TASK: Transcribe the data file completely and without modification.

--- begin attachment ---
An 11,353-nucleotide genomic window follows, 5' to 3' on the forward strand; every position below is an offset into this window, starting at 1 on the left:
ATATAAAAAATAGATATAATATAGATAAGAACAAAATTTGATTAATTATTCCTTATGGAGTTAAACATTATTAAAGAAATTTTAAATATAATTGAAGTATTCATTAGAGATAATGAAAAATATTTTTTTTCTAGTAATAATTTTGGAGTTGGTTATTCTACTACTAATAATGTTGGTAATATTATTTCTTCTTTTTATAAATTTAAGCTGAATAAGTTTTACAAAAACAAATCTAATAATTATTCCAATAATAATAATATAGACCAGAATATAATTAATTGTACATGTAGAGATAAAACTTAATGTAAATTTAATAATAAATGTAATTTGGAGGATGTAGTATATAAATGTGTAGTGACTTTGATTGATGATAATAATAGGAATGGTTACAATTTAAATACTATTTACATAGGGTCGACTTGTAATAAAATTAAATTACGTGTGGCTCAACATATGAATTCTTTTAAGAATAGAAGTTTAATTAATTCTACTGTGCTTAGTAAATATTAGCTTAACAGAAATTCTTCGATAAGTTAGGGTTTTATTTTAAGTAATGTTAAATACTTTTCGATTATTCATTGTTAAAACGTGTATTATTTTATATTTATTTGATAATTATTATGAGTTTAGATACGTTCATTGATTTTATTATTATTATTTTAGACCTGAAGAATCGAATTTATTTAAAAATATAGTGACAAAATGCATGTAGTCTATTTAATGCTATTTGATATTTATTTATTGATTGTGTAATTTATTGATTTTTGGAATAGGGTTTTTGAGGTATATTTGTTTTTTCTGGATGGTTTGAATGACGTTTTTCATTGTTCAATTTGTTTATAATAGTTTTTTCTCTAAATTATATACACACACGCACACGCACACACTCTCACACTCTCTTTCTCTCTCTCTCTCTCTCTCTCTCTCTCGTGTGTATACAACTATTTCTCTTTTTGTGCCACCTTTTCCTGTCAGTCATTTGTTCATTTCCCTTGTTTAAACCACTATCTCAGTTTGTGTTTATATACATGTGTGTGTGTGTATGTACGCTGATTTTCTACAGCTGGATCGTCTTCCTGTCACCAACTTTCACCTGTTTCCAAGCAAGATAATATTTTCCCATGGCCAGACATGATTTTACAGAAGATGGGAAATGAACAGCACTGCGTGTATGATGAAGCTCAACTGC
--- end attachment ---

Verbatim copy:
An 11,353-nucleotide genomic window follows, 5' to 3' on the forward strand; every position below is an offset into this window, starting at 1 on the left:
ATATAAAAAATAGATATAATATAGATAAGAACAAAATTTGATTAATTATTCCTTATGGAGTTAAACATTATTAAAGAAATTTTAAATATAATTGAAGTATTCATTAGAGATAATGAAAAATATTTTTTTTCTAGTAATAATTTTGGAGTTGGTTATTCTACTACTAATAATGTTGGTAATATTATTTCTTCTTTTTATAAATTTAAGCTGAATAAGTTTTACAAAAACAAATCTAATAATTATTCCAATAATAATAATATAGACCAGAATATAATTAATTGTACATGTAGAGATAAAACTTAATGTAAATTTAATAATAAATGTAATTTGGAGGATGTAGTATATAAATGTGTAGTGACTTTGATTGATGATAATAATAGGAATGGTTACAATTTAAATACTATTTACATAGGGTCGACTTGTAATAAAATTAAATTACGTGTGGCTCAACATATGAATTCTTTTAAGAATAGAAGTTTAATTAATTCTACTGTGCTTAGTAAATATTAGCTTAACAGAAATTCTTCGATAAGTTAGGGTTTTATTTTAAGTAATGTTAAATACTTTTCGATTATTCATTGTTAAAACGTGTATTATTTTATATTTATTTGATAATTATTATGAGTTTAGATACGTTCATTGATTTTATTATTATTATTTTAGACCTGAAGAATCGAATTTATTTAAAAATATAGTGACAAAATGCATGTAGTCTATTTAATGCTATTTGATATTTATTTATTGATTGTGTAATTTATTGATTTTTGGAATAGGGTTTTTGAGGTATATTTGTTTTTTCTGGATGGTTTGAATGACGTTTTTCATTGTTCAATTTGTTTATAATAGTTTTTTCTCTAAATTATATACACACACGCACACGCACACACTCTCACACTCTCTTTCTCTCTCTCTCTCTCTCTCTCTCTCTCGTGTGTATACAACTATTTCTCTTTTTGTGCCACCTTTTCCTGTCAGTCATTTGTTCATTTCCCTTGTTTAAACCACTATCTCAGTTTGTGTTTATATACATGTGTGTGTGTGTATGTACGCTGATTTTCTACAGCTGGATCGTCTTCCTGTCACCAACTTTCACCTGTTTCCAAGCAAGATAATATTTTCCCATGGCCAGACATGATTTTACAGAAGATGGGAAATGAACAGCACTGCGTGTATGATGAAGCTCAACTGC